Under A Nightmare
"'we're all monsters, born the same', share in this madness and carry on through the underworld!"
Graveyard Greaser Gang: "horrorpunk is not a genre, it's a scene"! what does this mean to you?
Keenan Murphy: The sound of that beckons the idea to me that within this strange little niche that a lot of people have brewed up over the years, that we should all work together to make better abominations (shows, tours, compilation records, labels, promo companies, and so on). I think it's a big waste of time to have little cliques of elitists with heads up their asses within something that can be so cool and pure fun, so in short...horrorpunk is a scene means to me, "we're all monsters, born the same", share in this madness and carry on through the underworld!
GGG: how would you describe horrorpunk to people who are not familiar with the music/scene?
KM: Horrorpunk is a unique little package of the sound that your favorite horror movie drills into your brain from an early age or some creepy slimey lurking thing that has haunted your dreams since you were in kindergarden. People that can look through any initial gimmick and cookie cutting can venture into a rare untamed beast of fast energetic rock music that really has no boundries metaphorically and in terms of genuine content.
GGG: what was your first contact with horrorpunk?
KM: I think it was probably in middle school about 11/12 years old the Misfits Coffin Boxset came out '96 ish and I picked it up at the local NRM music store in my local Bluefield, WV Mall. That's where 99 percent of the horrorpunkers start..you can't go wrong with The Misfits obviously. Then onward a couple years later I heard from word of mouth that a local band had started up and finally got to check them out when I got a license. This band was the now legendary, Blitzkid. I went to a ton of early shows and picked up the diy cd-r releases they put out at Cheap Thrills Records here in Princeton, WV. It was a blast and something I'll always cherish from my teenage years.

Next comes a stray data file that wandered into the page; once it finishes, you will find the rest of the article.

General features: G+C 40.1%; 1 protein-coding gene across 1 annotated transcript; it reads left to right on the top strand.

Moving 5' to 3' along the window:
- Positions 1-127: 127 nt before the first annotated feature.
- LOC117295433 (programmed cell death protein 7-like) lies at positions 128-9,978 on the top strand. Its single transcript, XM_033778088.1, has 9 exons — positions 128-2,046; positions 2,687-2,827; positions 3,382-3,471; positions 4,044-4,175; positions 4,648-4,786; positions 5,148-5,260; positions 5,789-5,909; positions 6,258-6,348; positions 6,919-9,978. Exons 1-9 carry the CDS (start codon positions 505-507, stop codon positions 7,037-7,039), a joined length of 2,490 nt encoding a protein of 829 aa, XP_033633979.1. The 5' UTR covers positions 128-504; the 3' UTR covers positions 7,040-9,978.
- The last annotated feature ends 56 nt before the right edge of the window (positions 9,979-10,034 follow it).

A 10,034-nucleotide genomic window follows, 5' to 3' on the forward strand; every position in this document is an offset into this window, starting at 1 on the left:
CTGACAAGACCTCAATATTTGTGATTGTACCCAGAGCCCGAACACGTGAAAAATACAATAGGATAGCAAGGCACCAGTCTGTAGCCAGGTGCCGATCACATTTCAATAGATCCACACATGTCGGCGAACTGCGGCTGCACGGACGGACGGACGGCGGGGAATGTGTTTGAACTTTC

GGG: why did you start a horrorpunk band (not a regular punkband for example)?
KM: For me, I love punk rock in general soundwise, but I've never wanted to sing sounds about politics, religion, and other beliefs and arguments. I chose something that drove strong and made sense for fun and creativity, the influence of all the horror movies I've collected over the years and the thought of the unknown in general.
GGG: what does horror in general means to you?
KM: Horror means something real and in your face. Going from the far parts of one's mind and into spaces never thought of or seen before. It's life, it's art, it's fun, and it's scary. It's great!
GGG: there are millions of horror fans in the world (movies etc). in your opinion, why does barely people know about horrorpunk?
KM: Like I said above briefly, there's a gimmick and cookie cutter thing that alot of people won't take the time to sort through or have patience for. Alot of people are just STUPID and only check out what the media and corporations throw in front of them. The people that take the time to really dive into horrorpunk are indivuals and groups that "get it" and find bands and other likeminded people to share these tunes and times with.